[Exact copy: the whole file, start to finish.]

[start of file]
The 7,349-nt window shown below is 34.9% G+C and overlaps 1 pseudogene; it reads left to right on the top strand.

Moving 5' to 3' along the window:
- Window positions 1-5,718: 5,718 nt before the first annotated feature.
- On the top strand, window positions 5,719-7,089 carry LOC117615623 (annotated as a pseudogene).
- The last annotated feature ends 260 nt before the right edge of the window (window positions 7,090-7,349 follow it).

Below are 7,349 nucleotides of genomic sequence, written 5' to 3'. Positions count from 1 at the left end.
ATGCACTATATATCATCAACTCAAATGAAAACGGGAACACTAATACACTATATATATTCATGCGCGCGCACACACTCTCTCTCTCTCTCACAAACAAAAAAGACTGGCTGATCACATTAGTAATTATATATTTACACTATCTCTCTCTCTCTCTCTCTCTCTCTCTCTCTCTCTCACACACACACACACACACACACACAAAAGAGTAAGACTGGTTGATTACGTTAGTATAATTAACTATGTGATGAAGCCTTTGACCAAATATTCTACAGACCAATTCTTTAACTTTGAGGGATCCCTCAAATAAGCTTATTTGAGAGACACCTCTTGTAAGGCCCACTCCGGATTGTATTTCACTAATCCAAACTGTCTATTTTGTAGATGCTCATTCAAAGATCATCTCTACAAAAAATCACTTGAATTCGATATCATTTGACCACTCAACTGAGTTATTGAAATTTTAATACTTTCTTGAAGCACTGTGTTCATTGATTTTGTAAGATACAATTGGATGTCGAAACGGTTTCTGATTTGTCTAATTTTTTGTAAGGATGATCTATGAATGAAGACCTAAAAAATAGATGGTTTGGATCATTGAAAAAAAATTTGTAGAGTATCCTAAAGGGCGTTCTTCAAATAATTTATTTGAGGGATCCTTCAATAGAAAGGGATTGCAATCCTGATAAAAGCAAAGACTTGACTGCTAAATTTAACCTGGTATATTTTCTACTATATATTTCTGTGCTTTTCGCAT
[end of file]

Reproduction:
The 7,349-nt window shown below is 34.9% G+C and overlaps 1 pseudogene; it reads left to right on the top strand.

Moving 5' to 3' along the window:
- Window positions 1-5,718: 5,718 nt before the first annotated feature.
- On the top strand, window positions 5,719-7,089 carry LOC117615623 (annotated as a pseudogene).
- The last annotated feature ends 260 nt before the right edge of the window (window positions 7,090-7,349 follow it).

Below are 7,349 nucleotides of genomic sequence, written 5' to 3'. Positions count from 1 at the left end.
ATGCACTATATATCATCAACTCAAATGAAAACGGGAACACTAATACACTATATATATTCATGCGCGCGCACACACTCTCTCTCTCTCTCACAAACAAAAAAGACTGGCTGATCACATTAGTAATTATATATTTACACTATCTCTCTCTCTCTCTCTCTCTCTCTCTCTCTCTCTCACACACACACACACACACACACACAAAAGAGTAAGACTGGTTGATTACGTTAGTATAATTAACTATGTGATGAAGCCTTTGACCAAATATTCTACAGACCAATTCTTTAACTTTGAGGGATCCCTCAAATAAGCTTATTTGAGAGACACCTCTTGTAAGGCCCACTCCGGATTGTATTTCACTAATCCAAACTGTCTATTTTGTAGATGCTCATTCAAAGATCATCTCTACAAAAAATCACTTGAATTCGATATCATTTGACCACTCAACTGAGTTATTGAAATTTTAATACTTTCTTGAAGCACTGTGTTCATTGATTTTGTAAGATACAATTGGATGTCGAAACGGTTTCTGATTTGTCTAATTTTTTGTAAGGATGATCTATGAATGAAGACCTAAAAAATAGATGGTTTGGATCATTGAAAAAAAATTTGTAGAGTATCCTAAAGGGCGTTCTTCAAATAATTTATTTGAGGGATCCTTCAATAGAAAGGGATTGCAATCCTGATAAAAGCAAAGACTTGACTGCTAAATTTAACCTGGTATATTTTCTACTATATATTTCTGTGCTTTTCGCAT